North Carolina Estate Litigation Attorneys
Estate Litigation In Cary, NC
Administrators, trustees, executors, and those who are assigned a specific power of attorney have a legal obligation to do the right thing. Unfortunately, these fiduciary roles are often abused. If you or a family member has been the victim of fraud associated with one of these positions, you need a North Carolina estate litigation attorney on your side to help protect your rights.
What Does Being a Fiduciary Mean?
When someone is handling financial matters on behalf of another party, they are obligated to act in a manner which is in the best interest of the beneficiaries. A fiduciary must not use the funds of the estate they are administering for their own benefit, with the exception of approved expenses they may incur as part of administering the estate. Additionally, a fiduciary is generally required to disclose any conflicts of interest.
Types of Estate Litigation in North Carolina
If you are a beneficiary of a will or trust, or you are a family member of someone who has had a guardian appointed to them, you may need to litigate their estate. Remember, the “estate” of a person is considered their personal property — bank accounts, real estate, and other belongings. Some situations which may require your intervention include:
- Abuse of Power of Attorney — the authority given to a person in these legal documents allows a third party to control all or part of the finances of a person or make medical decisions on their behalf. Should their power be abused, it may fall to another family member to hold them accountable for their malfeasance. This would be the time to speak with an attorney with experience in estate litigation.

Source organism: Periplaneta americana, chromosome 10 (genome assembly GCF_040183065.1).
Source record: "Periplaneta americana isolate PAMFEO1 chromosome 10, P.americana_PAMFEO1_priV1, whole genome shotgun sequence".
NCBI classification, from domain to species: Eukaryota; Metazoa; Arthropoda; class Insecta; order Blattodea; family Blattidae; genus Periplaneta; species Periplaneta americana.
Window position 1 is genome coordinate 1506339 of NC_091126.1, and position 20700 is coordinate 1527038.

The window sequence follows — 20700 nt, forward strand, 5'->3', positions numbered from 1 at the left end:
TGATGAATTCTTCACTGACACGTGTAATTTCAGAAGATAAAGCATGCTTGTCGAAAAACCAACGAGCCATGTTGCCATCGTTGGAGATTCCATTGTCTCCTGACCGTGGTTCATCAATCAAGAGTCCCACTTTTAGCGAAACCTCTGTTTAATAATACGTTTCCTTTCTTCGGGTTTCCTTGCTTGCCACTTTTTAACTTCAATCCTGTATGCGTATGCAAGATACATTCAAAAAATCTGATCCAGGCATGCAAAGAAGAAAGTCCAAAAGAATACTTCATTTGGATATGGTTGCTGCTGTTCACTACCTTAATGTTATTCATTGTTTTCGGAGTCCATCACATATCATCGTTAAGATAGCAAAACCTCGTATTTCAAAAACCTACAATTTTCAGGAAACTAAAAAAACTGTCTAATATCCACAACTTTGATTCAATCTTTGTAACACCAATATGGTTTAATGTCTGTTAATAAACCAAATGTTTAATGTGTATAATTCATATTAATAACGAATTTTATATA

- Changing of a Will — any person is free to make changes to their will at any time. However, when the changes are coerced, they are not legal. If you suspect your loved one made a change to their will under duress, you need an attorney who is willing to investigate your suspicions and, if such coercion is found, to hold the person accountable.
- Abuse of Trustee Authority — conflicts of interest, using funds from the trust for their own expenses, and other actions which violate the terms of the trust agreement are illegal and the trustee can be held accountable for their actions.
- Guardianship Misuse — guardianships may be “for the person” or “for the estate of the person”. Guardians of the estate are allowed to use funds for the care of the person whom the funds are set aside for, and for certain court approved expenses. However, when a guardian misuses funds, it will be necessary to hire an estate litigation attorney to help you recover the funds.
Beneficiaries, heirs, and those who have loved ones who are negatively impacted by abuse by a person who has a responsibility to handle financial matters have the right to have their questions answered. If there is wrongdoing on behalf of the fiduciary, you will need to work closely with an estate litigation attorney to hold them accountable.
Types of Actions Which Require Estate Litigation